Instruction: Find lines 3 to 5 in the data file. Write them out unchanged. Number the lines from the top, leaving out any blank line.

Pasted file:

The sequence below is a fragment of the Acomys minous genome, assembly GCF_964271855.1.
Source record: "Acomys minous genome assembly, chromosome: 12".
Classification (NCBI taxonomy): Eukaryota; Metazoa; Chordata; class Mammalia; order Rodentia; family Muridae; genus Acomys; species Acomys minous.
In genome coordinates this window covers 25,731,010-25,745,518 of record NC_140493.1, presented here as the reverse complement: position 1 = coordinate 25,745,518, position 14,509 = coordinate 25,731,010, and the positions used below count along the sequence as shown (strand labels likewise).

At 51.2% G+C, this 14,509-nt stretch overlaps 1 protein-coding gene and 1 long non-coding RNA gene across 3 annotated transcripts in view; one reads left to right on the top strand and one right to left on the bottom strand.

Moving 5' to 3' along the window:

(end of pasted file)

Classification (NCBI taxonomy): Eukaryota; Metazoa; Chordata; class Mammalia; order Rodentia; family Muridae; genus Acomys; species Acomys minous.
In genome coordinates this window covers 25,731,010-25,745,518 of record NC_140493.1, presented here as the reverse complement: position 1 = coordinate 25,745,518, position 14,509 = coordinate 25,731,010, and the positions used below count along the sequence as shown (strand labels likewise).

At 51.2% G+C, this 14,509-nt stretch overlaps 1 protein-coding gene and 1 long non-coding RNA gene across 3 annotated transcripts in view; one reads left to right on the top strand and one right to left on the bottom strand.